Last weekend my laptop’s logic board went on walkabout. This happened with almost no warning, bright and early on Saturday morning. Saturday morning, you should know, is when I catch up on the all the blogs, videos, suggested websites, etc. that I have found during the week but been unable to get to. So while Sunday is still reserved for the old media NYT, Saturday is a day of digital consumption. So when my logic board made my laptop into a silver paperweight I was a little frustrated. But then an amazing thing happened…the Apple retail experience.

Raising the Bar
I knew that I needed a trip to the Genius Bar but with my laptop out, was dreading the wait, etc. That’s when I heard a little voice in my head saying “there’s an app for that”. The Apple Store app allowed me to schedule my genius bar appointment and now my rainy Saturday-at-the-mall horror story was not feeling so scary. 15 minutes after my on-time appointment began, it was done. Logic board ordered, contact info confirmed and I was on my way. As I was leaving there was no doubt in my mind that Apple has redefined the retail experience, setting a high bar for everyone else. But the thing that made me smile the most was that everyone said that they were crazy for opening stores in the first place.

Apples & Mortar
On May 15, 2001, Apple announced that it would open 25 retail stores across the U.S. in 2001. On May 21 Apple announced that its first two retail locations welcomed over 7,700 people and sold a combined total of $599,000 of merchandise during their first two day weekend. “We are blown away with the numbers,” said Steve Jobs in the Apple press release (read here) The numbers seem quaint compared to last month’s iPhone 4 traffic. But what was most noticeable at the time was how wrong-footed Apple’s strategy seemed at the time. The same day that Apple released its ‘amazing’ first weekend results BusinessWeek ran a commentary article by Cliff Edwards entitled, wait for it…..”Sorry, Steve: Here’s Why Apple Stores Won’t Work.” (read here) In the article David A. Goldstein, president of researcher Channel Marketing Corp. is quoted as follows, “I give them two years before they’re turning out the lights on a very painful and expensive mistake.” The article ends with this classic line, “Maybe it’s time Steve Jobs stopped thinking quite so differently.”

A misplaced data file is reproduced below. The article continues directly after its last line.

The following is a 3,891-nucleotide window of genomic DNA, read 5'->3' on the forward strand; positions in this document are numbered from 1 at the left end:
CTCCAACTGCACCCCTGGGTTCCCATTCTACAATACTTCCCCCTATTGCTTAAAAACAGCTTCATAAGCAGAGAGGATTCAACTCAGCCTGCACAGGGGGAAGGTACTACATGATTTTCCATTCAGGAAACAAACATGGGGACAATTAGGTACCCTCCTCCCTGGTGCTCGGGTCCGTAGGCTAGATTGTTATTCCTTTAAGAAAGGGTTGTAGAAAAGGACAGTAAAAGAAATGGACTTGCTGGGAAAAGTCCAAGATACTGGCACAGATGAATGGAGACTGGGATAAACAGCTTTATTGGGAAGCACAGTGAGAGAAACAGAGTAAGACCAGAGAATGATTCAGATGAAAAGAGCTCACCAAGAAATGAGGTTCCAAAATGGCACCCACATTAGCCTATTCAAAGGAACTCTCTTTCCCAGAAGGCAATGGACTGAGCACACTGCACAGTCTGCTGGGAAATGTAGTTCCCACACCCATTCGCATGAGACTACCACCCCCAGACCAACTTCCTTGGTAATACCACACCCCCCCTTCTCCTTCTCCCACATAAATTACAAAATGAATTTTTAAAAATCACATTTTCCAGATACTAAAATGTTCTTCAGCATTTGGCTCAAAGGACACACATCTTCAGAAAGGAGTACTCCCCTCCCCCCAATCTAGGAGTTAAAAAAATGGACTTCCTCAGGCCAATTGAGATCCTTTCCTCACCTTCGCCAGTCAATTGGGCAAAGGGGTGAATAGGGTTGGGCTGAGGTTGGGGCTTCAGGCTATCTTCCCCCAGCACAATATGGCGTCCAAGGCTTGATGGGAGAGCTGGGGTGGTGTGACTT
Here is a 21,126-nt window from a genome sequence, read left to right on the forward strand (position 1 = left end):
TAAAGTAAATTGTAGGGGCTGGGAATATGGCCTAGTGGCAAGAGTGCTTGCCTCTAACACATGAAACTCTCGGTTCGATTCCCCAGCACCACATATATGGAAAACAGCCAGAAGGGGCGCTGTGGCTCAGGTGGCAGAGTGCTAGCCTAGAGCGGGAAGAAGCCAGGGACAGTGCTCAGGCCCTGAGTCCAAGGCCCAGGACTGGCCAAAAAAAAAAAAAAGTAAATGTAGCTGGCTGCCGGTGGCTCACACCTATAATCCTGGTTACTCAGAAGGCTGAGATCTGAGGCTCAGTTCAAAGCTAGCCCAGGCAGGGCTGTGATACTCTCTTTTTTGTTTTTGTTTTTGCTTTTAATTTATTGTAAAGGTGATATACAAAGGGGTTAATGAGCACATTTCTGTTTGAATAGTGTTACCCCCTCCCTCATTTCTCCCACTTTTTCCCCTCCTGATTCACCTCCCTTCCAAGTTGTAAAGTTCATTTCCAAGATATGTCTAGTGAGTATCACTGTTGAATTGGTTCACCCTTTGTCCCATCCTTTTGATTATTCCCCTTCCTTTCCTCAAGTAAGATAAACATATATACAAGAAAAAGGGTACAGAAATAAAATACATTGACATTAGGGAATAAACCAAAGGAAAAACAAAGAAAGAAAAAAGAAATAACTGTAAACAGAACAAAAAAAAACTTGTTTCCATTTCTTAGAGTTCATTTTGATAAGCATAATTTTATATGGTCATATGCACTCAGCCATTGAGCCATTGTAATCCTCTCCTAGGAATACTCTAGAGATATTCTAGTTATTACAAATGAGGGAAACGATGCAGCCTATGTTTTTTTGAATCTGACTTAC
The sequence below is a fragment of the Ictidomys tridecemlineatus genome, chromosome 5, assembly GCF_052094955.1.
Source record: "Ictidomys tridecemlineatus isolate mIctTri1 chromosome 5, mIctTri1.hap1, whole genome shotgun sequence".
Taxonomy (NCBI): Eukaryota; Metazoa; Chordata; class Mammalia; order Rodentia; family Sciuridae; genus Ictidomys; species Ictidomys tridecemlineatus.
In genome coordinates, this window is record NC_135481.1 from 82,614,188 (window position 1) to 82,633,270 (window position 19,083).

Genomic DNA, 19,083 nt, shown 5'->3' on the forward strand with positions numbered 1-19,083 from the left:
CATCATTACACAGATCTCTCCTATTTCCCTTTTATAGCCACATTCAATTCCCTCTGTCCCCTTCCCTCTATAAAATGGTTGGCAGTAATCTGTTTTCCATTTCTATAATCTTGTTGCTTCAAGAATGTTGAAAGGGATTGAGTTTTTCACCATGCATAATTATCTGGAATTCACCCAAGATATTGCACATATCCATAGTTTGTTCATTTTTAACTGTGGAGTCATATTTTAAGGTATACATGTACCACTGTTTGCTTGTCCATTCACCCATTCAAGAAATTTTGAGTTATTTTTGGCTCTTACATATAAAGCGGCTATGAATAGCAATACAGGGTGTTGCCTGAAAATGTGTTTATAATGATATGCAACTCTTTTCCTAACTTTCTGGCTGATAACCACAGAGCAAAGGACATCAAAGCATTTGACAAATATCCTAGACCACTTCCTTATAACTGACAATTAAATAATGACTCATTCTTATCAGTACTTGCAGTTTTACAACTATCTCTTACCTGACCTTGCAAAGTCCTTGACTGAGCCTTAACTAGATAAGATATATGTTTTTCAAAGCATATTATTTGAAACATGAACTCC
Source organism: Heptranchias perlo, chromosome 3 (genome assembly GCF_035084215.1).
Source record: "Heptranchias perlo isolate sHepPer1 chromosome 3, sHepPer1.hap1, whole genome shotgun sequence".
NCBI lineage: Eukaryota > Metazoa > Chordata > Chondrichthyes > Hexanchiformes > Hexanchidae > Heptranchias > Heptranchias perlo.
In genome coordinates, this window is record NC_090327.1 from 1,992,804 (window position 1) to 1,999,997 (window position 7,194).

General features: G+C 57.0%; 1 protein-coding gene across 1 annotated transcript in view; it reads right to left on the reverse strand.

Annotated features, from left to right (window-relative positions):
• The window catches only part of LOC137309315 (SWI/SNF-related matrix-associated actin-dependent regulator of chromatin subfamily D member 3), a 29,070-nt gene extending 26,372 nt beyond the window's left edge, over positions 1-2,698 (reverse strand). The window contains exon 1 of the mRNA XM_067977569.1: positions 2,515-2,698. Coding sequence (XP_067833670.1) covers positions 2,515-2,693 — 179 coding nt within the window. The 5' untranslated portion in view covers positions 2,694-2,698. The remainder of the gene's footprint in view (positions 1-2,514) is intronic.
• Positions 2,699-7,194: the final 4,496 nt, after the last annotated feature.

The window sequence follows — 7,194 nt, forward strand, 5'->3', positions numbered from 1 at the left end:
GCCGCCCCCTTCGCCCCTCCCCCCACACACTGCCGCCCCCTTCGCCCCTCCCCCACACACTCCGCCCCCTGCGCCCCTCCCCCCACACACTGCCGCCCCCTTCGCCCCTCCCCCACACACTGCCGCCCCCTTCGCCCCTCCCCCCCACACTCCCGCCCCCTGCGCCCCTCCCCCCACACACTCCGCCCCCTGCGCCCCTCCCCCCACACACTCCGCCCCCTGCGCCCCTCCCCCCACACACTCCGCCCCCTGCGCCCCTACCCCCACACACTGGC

Entrepreneurs are told everyday why their vision/product/dream/company will not work. Many launch products to a quaint beginning not the blockbuster they imagined. But real entrepreneurs understand the irony on the final line of the BusinessWeek article. It’s not that Jobs won’t stop thinking differently, it’s that he can’t. With that said here are my

3 Tips for Da’Crazies
1. Surround yourself with other crazies. Find a co-working space or networking group that you can use to recharge your battery.
2. Remember that it is better to have launched and lost then to have never launched at all (adapted adage and potential new line of Hallmark #FastFail cards)
3. JFDI – Just F**king Do It! Small business are the engine of the economy creating jobs and improved lives for millions. It is your patriotic duty to start that company.

In all seriousness, some ideas are crazy but most are born of passion and creativity. As an start-up entrepreneur your critics are not likely to be industry big wigs and their criticism not covered in the national press. So keep at it and listen to customers (potential or actual) not critics. And whatever you do, DO NOT stop thinking differently!


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